What is the connection between a college education and the strength of Kentucky’s workforce? For a sampling of how Kentucky’s state institutions of higher learning are bridging academia and industry, Tom Martin talked with Thomas Erekson, dean of the college of business and technology at Eastern Kentucky University.
Q: A recently released study by 24/7 Wall Street looks at how the business climate of the 50 states are perceived. The view of Kentucky is not a pretty picture. Kentucky ranked as the fifth least business-friendly state among the 50. And according to the report’s editor, a primary reason is the perception of an undereducated workforce. Would you agree with that assessment?
A: Well, it’s a real concern in terms of the level of education of Kentuckians. I’ve lived in the state about four years, moving here from Illinois. And before I left Illinois, they had a goal to get 60 percent percent of the working population to have an associate degree, or a bachelor’s degree, or higher.
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And I came to Kentucky and I didn’t hear that type of encouragement and that concerned me. At the same time, as I’ve worked with employers throughout the state that are looking for management, leadership and engineering talent and the like for their businesses, there’s a concern that they cannot attract the level of talent that they need — to rural Kentucky, in particular. That’s a real challenge that’s out there.
Q: I wonder about the message that we’re sending: that we want to be the state that can paint your car bumper, or move a box from point A to point B, or extract a resource out of the ground. Those jobs don’t always require a degree. But do we signal that you should move your business here because we’re innovative or that we want to solve big problems? Those jobs do require education up to and beyond a bachelor’s degree. Could we have a problem with how we signal what we value?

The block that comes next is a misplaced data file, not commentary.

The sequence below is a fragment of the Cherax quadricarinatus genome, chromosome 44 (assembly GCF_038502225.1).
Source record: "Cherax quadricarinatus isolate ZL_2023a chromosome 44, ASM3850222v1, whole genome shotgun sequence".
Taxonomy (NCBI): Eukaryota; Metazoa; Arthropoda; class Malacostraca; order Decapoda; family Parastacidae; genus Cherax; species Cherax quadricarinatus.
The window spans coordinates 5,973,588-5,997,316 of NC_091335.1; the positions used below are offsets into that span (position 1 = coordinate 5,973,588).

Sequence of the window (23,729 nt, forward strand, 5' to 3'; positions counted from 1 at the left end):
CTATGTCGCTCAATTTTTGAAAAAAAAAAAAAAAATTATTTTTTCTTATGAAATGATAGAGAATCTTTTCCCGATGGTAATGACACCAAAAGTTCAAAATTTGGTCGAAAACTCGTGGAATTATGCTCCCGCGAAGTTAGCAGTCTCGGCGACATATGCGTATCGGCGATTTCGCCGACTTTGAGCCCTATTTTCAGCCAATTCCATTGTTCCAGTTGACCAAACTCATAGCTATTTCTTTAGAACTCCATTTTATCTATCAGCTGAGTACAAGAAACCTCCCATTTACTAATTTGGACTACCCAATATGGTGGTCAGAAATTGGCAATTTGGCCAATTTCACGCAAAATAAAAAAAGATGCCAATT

A: I really think we do have that problem. It’s not intended. This is an unintended consequence of what appears to me to be a major emphasis on workforce development for advanced manufacturing workers, which we need, given our location, as a supply chain state.
There is no doubt that one of the strategic things about Kentucky and its economy is its location in the eastern two-thirds of the U.S. We really can be a supply chain state, given UPS, Amazon, and four auto assembly plants. But what’s the unintended message when we focus on manufacturing workers as opposed to engineering, management, accounting and even bank management or insurance talent?
Q: Is there collaboration, or cooperation among the business schools at the various state universities across Kentucky? Do you all find yourselves around the table now and then?
A: Yes. There is a group in Kentucky of the public university business deans. A lot of times we’ll do a conference call. We have met in the past just to kind of compare notes. It’s a great network. I just picked up the phone and called Bob Albert out at Morehead and gotten a response or Scott Cox over at Western Kentucky. It’s a really good collaborative group. We’re competitors, but we’re very friendly competitors.